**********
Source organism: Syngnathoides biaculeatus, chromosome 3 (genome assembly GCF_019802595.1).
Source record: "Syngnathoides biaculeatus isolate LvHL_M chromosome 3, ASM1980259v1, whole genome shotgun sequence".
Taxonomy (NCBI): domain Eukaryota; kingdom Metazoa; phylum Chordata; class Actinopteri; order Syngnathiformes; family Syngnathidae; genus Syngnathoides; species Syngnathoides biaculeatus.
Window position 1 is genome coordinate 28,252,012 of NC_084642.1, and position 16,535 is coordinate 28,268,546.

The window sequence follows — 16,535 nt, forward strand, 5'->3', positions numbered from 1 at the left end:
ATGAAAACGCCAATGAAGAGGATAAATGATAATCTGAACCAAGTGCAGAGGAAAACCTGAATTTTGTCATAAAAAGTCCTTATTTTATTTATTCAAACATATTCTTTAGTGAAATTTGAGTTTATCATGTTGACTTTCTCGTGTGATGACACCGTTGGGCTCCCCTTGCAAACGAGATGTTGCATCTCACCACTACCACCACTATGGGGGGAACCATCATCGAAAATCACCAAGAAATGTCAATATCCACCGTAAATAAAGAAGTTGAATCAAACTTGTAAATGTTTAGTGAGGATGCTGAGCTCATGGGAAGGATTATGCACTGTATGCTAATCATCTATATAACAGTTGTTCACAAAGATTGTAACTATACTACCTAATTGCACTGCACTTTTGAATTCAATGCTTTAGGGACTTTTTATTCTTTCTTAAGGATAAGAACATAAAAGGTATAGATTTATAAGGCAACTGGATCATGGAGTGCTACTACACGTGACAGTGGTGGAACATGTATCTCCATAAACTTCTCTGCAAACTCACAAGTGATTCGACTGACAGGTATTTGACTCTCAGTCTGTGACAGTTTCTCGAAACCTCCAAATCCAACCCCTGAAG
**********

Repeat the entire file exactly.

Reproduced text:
Source organism: Syngnathoides biaculeatus, chromosome 3 (genome assembly GCF_019802595.1).
Source record: "Syngnathoides biaculeatus isolate LvHL_M chromosome 3, ASM1980259v1, whole genome shotgun sequence".
Taxonomy (NCBI): domain Eukaryota; kingdom Metazoa; phylum Chordata; class Actinopteri; order Syngnathiformes; family Syngnathidae; genus Syngnathoides; species Syngnathoides biaculeatus.
Window position 1 is genome coordinate 28,252,012 of NC_084642.1, and position 16,535 is coordinate 28,268,546.

The window sequence follows — 16,535 nt, forward strand, 5'->3', positions numbered from 1 at the left end:
ATGAAAACGCCAATGAAGAGGATAAATGATAATCTGAACCAAGTGCAGAGGAAAACCTGAATTTTGTCATAAAAAGTCCTTATTTTATTTATTCAAACATATTCTTTAGTGAAATTTGAGTTTATCATGTTGACTTTCTCGTGTGATGACACCGTTGGGCTCCCCTTGCAAACGAGATGTTGCATCTCACCACTACCACCACTATGGGGGGAACCATCATCGAAAATCACCAAGAAATGTCAATATCCACCGTAAATAAAGAAGTTGAATCAAACTTGTAAATGTTTAGTGAGGATGCTGAGCTCATGGGAAGGATTATGCACTGTATGCTAATCATCTATATAACAGTTGTTCACAAAGATTGTAACTATACTACCTAATTGCACTGCACTTTTGAATTCAATGCTTTAGGGACTTTTTATTCTTTCTTAAGGATAAGAACATAAAAGGTATAGATTTATAAGGCAACTGGATCATGGAGTGCTACTACACGTGACAGTGGTGGAACATGTATCTCCATAAACTTCTCTGCAAACTCACAAGTGATTCGACTGACAGGTATTTGACTCTCAGTCTGTGACAGTTTCTCGAAACCTCCAAATCCAACCCCTGAAG